The following is a copy of the message I sent out to all the members of our “Monsters Against Myeloma” facebook fanpage:
Where to begin, where to begin… If you grew up in the 90’s, like me, you might know what I look like. Yes, that’s right, Krillin from DragonBall Z, minus the robes and muscles. Add in Will Smith ears and, now, a never-ending forehead (or in the words of Rihanna, “5head”), then VOILA!
Two days ago, my family decided that it was time to shave my mom’s hair. To say that that was traumatic would be a small understatement. So yesterday, my brother and I shaved OUR heads to make mama bear feel better. Needless to say, hair is NOT just hair. Hair loss is a common side-effect of chemotherapy seen in cancer patients. Although many will often say that “Hair is just hair, it’ll grow back”, the issue can often run much deeper. Hair is not just hair, it’s something that is a part of our being, like our laughs and our smiles. The hair loss associated with chemotherapy is a strong symbol of a cancer patient’s plight. Before all this stuff happened to us, as someone viewing from the outside-in, I used to associate the hair-loss as a sign of frailty, sickness, and vulnerability. However, my perspective on the issue couldn’t be any more different now. Now, whenever I see a patient suffering from chemotherapy-induced hair loss, I see it as a true sign of strength. This might sound a bit awkward, but I really do think that this image, this “symbol”, is actually quite beautiful. To see someone fighting so hard and willing to do whatever it takes, it is a sign of bravery, strength, and perseverance. One that deserves a standing ovation. I don’t usually send out messages that are so personal, but I thought that this was important.
My hopes are that, through this message, your views of the “typical” cancer patient will be changed (if you see them like I once did). That baldness, that fatigue, that struggle. It is something to be admired. These people are *literally* fighting to live, fighting for things that we take for granted every day. They are fighting for a walk in the park, a swim in the lake, a moment to laugh. They are putting every single ounce of their BEING into fighting off a terrifying beast, so much so that they have no energy left to eat, walk, or even talk. This courage and strength is something to be admired. So, without sounding too preach-ey, the next time you see a cancer patient, please keep this message in mind.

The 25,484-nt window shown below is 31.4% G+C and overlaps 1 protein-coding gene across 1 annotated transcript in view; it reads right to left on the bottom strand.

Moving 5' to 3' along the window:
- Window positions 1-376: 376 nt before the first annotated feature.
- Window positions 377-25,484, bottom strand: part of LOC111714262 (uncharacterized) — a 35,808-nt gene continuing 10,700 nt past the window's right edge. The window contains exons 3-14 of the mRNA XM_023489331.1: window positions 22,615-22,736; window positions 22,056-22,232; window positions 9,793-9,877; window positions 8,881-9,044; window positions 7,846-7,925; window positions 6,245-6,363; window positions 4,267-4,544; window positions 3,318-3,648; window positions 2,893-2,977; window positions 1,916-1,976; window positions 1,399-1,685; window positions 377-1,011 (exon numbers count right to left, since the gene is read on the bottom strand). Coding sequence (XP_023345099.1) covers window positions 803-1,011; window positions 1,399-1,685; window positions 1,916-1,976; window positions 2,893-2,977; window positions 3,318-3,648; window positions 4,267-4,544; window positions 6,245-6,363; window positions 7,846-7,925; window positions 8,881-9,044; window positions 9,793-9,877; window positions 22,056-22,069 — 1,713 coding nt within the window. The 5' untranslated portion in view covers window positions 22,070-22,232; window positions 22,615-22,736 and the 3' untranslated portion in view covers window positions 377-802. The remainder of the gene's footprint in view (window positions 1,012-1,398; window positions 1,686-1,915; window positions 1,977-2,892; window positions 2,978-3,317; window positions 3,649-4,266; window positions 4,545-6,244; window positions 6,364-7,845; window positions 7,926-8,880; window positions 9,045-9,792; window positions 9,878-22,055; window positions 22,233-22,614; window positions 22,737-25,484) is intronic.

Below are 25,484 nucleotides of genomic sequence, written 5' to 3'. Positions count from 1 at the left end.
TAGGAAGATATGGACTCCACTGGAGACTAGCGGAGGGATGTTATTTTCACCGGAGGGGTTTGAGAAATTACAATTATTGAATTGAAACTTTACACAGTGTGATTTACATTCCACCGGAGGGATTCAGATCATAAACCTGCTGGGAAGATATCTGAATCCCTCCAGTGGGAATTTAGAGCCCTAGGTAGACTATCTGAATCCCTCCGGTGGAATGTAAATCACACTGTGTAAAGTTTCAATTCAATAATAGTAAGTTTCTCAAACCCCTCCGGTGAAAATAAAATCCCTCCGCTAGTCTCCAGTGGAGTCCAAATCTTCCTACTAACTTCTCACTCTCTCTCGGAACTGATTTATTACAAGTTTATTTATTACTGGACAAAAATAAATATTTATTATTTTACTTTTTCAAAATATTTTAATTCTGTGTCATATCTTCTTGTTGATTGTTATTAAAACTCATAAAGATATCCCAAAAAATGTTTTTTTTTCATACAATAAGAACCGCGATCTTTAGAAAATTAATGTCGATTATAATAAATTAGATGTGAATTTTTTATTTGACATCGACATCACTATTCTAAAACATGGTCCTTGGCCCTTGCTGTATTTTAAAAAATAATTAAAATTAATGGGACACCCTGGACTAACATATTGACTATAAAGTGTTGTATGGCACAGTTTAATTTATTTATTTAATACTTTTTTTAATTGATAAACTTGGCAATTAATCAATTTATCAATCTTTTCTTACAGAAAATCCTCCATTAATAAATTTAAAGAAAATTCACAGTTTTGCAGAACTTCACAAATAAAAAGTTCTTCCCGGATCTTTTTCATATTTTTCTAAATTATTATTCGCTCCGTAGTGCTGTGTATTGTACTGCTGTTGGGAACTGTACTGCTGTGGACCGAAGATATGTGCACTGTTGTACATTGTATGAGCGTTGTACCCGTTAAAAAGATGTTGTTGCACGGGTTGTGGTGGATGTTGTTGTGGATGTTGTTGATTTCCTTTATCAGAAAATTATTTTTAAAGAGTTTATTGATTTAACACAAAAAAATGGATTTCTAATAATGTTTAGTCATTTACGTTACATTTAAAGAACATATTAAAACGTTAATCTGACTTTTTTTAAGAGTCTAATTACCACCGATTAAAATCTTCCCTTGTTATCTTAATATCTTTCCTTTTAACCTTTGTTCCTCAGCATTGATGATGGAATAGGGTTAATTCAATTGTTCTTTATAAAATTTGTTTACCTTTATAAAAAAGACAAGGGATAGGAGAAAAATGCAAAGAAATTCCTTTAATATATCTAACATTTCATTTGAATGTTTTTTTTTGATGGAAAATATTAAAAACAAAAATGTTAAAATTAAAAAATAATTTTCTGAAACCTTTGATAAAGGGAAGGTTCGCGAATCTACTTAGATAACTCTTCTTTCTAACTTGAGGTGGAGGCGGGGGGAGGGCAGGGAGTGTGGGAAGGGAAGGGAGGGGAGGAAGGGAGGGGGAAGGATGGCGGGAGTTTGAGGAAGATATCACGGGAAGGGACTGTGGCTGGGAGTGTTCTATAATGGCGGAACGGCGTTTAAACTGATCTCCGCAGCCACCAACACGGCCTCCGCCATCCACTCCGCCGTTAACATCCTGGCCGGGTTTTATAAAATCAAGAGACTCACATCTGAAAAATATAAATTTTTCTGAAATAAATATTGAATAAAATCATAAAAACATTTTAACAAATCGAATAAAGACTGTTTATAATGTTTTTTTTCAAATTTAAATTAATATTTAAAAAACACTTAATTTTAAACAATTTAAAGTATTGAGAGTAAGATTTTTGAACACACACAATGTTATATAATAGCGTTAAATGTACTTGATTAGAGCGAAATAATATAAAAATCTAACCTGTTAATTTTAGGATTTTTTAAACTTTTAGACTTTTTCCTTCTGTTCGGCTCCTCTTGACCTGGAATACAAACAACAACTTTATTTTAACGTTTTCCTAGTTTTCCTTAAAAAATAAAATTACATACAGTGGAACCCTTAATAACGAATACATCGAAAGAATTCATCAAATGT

In conclusion, I leave you with this:
There once was a woman who woke up one morning, looked in the mirror and noticed she had only three hairs on her head. ‘Well,’ she said, ‘I think I’ll braid my hair today.’ So she did, and she had a wonderful day.
The next day she woke up, looked in the mirror and saw that she only had two hairs on her head. ‘Hmmm,’ she said, ‘I think I’ll part my hair down the middle today.’ So she did and she had a grand day.
The next day she woke up, looked in the mirror and noticed that she had only one hair on her head. ‘Well,’ she said, ‘today I’m going to wear my hair in a ponytail.’ So she did and she had a fun, fun day.
The next day she woke up, looked in the mirror and noticed that there wasn’t a single hair on her head. ‘YEAH!’ she exclaimed, ‘I don’t have to fix my hair today!’
Health, Hope & Happiness my friends